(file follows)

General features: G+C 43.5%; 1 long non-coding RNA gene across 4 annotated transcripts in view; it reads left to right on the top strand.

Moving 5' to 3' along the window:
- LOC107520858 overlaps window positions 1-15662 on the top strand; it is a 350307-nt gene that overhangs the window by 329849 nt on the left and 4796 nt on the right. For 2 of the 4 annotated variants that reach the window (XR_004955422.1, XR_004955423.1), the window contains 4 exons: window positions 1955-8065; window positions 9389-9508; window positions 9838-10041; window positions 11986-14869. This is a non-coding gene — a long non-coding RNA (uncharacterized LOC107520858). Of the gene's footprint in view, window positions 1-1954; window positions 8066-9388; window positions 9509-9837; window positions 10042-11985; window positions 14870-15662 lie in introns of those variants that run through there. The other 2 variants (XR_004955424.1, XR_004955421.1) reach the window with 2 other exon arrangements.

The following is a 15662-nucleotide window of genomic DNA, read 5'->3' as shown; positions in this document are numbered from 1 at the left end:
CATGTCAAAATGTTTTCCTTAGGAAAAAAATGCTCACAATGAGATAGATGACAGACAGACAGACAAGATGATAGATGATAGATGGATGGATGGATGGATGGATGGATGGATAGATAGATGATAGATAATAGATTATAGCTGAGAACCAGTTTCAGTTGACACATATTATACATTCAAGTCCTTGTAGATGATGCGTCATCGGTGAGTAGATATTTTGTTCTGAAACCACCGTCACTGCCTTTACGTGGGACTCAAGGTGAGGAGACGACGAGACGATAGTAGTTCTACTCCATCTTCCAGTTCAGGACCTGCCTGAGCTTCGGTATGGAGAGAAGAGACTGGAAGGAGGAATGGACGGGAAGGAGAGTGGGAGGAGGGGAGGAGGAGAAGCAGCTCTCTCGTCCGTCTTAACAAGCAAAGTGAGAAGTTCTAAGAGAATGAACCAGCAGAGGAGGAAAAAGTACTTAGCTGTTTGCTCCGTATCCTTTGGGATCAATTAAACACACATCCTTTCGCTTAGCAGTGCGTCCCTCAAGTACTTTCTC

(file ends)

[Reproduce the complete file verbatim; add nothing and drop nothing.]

General features: G+C 43.5%; 1 long non-coding RNA gene across 4 annotated transcripts in view; it reads left to right on the top strand.

Moving 5' to 3' along the window:
- LOC107520858 overlaps window positions 1-15662 on the top strand; it is a 350307-nt gene that overhangs the window by 329849 nt on the left and 4796 nt on the right. For 2 of the 4 annotated variants that reach the window (XR_004955422.1, XR_004955423.1), the window contains 4 exons: window positions 1955-8065; window positions 9389-9508; window positions 9838-10041; window positions 11986-14869. This is a non-coding gene — a long non-coding RNA (uncharacterized LOC107520858). Of the gene's footprint in view, window positions 1-1954; window positions 8066-9388; window positions 9509-9837; window positions 10042-11985; window positions 14870-15662 lie in introns of those variants that run through there. The other 2 variants (XR_004955424.1, XR_004955421.1) reach the window with 2 other exon arrangements.

The following is a 15662-nucleotide window of genomic DNA, read 5'->3' as shown; positions in this document are numbered from 1 at the left end:
CATGTCAAAATGTTTTCCTTAGGAAAAAAATGCTCACAATGAGATAGATGACAGACAGACAGACAAGATGATAGATGATAGATGGATGGATGGATGGATGGATGGATGGATAGATAGATGATAGATAATAGATTATAGCTGAGAACCAGTTTCAGTTGACACATATTATACATTCAAGTCCTTGTAGATGATGCGTCATCGGTGAGTAGATATTTTGTTCTGAAACCACCGTCACTGCCTTTACGTGGGACTCAAGGTGAGGAGACGACGAGACGATAGTAGTTCTACTCCATCTTCCAGTTCAGGACCTGCCTGAGCTTCGGTATGGAGAGAAGAGACTGGAAGGAGGAATGGACGGGAAGGAGAGTGGGAGGAGGGGAGGAGGAGAAGCAGCTCTCTCGTCCGTCTTAACAAGCAAAGTGAGAAGTTCTAAGAGAATGAACCAGCAGAGGAGGAAAAAGTACTTAGCTGTTTGCTCCGTATCCTTTGGGATCAATTAAACACACATCCTTTCGCTTAGCAGTGCGTCCCTCAAGTACTTTCTC